Commentary and links relating to media coverage of war; both before, during, and after.


William A. Dorman is Professor of Government at California State University, Sacramento, and has taught a course in War, Peace and the Mass Media since 1970.

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War, Peace, and the Mass Media
 
Monday, March 27, 2006  
Bush Was Set on Path to War, Memo by British Adviser Says

By DON VAN NATTA Jr.
New York Times

LONDON — In the weeks before the United States-led invasion of Iraq, as the United States and Britain pressed for a second United Nations resolution condemning Iraq, President Bush's public ultimatum to Saddam Hussein was blunt: Disarm or face war.

But behind closed doors, the president was certain that war was inevitable. During a private two-hour meeting in the Oval Office on Jan. 31, 2003, he made clear to Prime Minister Tony Blair of Britain that he was determined to invade Iraq without the second resolution, or even if international arms inspectors failed to find unconventional weapons, said a confidential memo about the meeting written by Mr. Blair's top foreign policy adviser and reviewed by The New York Times.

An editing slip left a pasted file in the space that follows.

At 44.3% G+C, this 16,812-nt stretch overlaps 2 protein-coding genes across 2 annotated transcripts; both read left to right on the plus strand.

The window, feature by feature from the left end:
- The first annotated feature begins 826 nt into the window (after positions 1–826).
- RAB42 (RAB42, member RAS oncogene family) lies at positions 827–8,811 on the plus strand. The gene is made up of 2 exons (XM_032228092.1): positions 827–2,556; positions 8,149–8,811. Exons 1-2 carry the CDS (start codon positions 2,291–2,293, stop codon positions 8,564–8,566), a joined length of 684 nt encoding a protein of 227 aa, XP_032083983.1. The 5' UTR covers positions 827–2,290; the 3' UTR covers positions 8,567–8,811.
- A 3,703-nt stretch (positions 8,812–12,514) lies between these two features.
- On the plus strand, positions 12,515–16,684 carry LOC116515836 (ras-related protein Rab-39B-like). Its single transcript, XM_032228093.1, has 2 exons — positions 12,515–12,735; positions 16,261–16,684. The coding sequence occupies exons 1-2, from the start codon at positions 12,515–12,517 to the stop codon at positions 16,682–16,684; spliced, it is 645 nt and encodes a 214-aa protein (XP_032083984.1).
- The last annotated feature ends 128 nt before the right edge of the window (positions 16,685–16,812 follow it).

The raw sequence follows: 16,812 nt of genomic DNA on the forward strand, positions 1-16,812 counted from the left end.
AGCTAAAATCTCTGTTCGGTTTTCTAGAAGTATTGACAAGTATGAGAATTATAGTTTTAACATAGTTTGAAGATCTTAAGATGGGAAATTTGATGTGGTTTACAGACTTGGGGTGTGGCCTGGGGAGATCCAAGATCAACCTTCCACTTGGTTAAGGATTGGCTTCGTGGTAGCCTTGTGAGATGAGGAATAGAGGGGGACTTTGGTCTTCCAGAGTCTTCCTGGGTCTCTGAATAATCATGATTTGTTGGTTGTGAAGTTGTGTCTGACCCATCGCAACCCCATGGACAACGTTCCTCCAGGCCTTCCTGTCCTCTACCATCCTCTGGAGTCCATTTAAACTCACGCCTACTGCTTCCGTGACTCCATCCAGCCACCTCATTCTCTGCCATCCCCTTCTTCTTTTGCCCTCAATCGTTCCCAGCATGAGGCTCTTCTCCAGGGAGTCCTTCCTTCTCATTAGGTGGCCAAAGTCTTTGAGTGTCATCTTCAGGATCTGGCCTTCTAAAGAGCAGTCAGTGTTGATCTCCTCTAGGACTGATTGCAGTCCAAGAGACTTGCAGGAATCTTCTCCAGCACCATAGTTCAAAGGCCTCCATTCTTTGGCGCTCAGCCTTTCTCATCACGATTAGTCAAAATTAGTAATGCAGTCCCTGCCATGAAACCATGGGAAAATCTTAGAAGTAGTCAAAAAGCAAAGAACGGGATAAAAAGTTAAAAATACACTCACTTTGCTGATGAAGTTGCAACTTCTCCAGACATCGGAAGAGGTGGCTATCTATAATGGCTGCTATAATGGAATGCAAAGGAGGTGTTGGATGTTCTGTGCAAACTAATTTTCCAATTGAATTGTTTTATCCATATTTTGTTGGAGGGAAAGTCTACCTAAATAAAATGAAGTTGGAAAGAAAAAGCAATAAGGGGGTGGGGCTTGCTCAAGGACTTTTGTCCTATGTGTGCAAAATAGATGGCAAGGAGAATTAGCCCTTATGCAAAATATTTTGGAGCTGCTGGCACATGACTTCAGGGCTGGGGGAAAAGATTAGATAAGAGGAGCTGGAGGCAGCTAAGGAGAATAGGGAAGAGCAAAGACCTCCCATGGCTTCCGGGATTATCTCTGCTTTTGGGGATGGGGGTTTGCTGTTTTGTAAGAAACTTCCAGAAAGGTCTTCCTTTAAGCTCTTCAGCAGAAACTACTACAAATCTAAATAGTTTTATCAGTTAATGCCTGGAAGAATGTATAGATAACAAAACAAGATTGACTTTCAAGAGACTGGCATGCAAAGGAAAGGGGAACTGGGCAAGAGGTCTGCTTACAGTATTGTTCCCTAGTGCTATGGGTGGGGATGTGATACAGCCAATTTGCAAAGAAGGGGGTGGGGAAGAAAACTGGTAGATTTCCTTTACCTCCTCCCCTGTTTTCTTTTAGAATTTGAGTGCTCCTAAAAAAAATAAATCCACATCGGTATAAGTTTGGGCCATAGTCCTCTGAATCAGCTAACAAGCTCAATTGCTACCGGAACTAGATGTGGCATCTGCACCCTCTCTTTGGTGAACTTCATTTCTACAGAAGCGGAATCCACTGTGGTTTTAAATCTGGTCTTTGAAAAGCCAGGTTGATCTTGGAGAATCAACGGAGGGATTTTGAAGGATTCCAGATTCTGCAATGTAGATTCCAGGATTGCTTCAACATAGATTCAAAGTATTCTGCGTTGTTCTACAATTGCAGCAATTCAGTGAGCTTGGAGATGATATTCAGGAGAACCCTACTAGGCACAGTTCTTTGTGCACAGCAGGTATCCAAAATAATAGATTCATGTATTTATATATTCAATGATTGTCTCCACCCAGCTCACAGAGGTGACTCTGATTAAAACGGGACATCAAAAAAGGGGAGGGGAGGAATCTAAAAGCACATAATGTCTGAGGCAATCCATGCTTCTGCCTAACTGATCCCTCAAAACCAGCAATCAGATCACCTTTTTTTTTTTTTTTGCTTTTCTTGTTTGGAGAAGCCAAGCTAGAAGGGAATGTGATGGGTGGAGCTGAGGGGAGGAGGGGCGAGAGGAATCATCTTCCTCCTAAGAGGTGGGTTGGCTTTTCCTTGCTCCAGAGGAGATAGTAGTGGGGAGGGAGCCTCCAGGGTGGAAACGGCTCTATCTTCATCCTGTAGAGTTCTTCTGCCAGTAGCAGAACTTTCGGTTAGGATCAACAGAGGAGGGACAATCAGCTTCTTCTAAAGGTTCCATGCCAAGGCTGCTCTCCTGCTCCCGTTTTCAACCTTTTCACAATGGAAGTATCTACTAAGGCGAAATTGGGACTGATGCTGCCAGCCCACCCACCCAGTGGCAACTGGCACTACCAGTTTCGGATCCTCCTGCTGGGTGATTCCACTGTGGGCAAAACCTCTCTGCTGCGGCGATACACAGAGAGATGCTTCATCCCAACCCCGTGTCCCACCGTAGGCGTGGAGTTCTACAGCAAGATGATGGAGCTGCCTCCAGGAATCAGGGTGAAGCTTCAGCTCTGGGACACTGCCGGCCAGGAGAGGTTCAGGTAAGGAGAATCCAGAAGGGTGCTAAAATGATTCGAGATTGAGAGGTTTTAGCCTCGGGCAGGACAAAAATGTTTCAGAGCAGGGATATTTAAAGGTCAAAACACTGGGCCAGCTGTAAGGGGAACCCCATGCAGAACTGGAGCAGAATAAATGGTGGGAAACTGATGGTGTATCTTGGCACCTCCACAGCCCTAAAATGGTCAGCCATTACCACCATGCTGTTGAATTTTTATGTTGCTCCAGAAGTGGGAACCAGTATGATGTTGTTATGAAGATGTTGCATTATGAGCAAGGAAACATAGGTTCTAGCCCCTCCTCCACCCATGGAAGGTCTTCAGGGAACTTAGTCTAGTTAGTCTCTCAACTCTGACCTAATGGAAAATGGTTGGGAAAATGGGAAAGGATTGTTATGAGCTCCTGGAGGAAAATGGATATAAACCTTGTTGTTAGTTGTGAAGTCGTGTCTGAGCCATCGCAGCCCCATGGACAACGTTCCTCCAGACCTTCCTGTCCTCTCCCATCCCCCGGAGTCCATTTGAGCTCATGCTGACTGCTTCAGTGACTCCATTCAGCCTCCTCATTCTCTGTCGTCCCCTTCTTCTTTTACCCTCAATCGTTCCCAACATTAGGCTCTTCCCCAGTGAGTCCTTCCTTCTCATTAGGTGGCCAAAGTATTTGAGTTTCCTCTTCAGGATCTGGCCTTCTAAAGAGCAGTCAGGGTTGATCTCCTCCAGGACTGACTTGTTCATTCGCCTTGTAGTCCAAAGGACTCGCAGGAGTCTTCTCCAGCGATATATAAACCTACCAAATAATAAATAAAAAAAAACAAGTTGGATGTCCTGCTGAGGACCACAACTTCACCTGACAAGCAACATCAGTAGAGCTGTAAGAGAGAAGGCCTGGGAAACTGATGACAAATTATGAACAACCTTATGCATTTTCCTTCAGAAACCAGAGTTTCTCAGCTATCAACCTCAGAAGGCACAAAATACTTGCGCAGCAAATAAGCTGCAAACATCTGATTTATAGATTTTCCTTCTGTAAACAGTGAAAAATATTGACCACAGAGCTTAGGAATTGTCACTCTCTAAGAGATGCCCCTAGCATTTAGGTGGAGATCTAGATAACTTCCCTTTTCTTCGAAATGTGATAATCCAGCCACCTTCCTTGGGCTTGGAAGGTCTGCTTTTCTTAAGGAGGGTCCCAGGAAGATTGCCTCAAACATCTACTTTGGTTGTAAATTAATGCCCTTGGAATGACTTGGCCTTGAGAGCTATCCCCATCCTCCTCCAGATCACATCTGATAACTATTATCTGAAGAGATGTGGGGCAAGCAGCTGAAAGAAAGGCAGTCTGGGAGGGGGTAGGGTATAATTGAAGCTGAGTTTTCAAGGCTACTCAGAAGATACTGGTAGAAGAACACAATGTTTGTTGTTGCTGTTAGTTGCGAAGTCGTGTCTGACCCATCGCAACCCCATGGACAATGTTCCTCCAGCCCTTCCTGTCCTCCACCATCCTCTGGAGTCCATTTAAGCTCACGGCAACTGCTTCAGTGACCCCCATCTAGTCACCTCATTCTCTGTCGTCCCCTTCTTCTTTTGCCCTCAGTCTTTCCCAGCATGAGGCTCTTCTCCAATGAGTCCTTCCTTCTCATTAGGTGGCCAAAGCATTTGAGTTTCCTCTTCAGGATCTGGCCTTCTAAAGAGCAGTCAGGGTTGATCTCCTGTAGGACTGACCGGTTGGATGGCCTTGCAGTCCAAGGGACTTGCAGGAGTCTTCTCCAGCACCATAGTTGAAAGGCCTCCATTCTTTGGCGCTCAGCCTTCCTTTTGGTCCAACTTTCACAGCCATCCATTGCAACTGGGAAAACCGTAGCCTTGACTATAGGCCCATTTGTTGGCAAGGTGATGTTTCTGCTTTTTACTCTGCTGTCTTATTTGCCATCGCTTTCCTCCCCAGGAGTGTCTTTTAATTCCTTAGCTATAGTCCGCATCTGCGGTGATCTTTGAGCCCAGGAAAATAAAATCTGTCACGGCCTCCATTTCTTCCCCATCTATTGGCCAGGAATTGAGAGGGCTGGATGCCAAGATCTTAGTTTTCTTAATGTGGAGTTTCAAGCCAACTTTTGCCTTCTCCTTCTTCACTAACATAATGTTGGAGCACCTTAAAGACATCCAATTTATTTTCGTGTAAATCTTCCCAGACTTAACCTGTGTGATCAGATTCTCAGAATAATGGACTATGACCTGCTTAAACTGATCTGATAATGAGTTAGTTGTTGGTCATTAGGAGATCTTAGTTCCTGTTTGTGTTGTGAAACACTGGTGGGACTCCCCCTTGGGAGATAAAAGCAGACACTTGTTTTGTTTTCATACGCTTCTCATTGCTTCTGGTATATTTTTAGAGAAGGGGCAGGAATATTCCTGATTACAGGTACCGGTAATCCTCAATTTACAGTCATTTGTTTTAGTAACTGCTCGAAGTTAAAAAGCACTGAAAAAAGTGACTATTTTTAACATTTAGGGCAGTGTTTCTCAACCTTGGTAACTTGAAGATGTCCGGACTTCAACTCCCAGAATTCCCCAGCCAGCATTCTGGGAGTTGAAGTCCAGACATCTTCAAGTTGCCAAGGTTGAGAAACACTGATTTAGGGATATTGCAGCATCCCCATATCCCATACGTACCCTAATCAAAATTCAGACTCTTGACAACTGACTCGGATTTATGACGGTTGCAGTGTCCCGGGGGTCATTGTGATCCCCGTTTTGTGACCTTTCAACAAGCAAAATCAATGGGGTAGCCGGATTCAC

"Our diplomatic strategy had to be arranged around the military planning," David Manning, Mr. Blair's chief foreign policy adviser at the time, wrote in the memo that summarized the discussion between Mr. Bush, Mr. Blair and six of their top aides.

"The start date for the military campaign was now penciled in for 10 March," Mr. Manning wrote, paraphrasing the president. "This was when the bombing would begin."

To read the full text, see New York Times

12:15 PM

 
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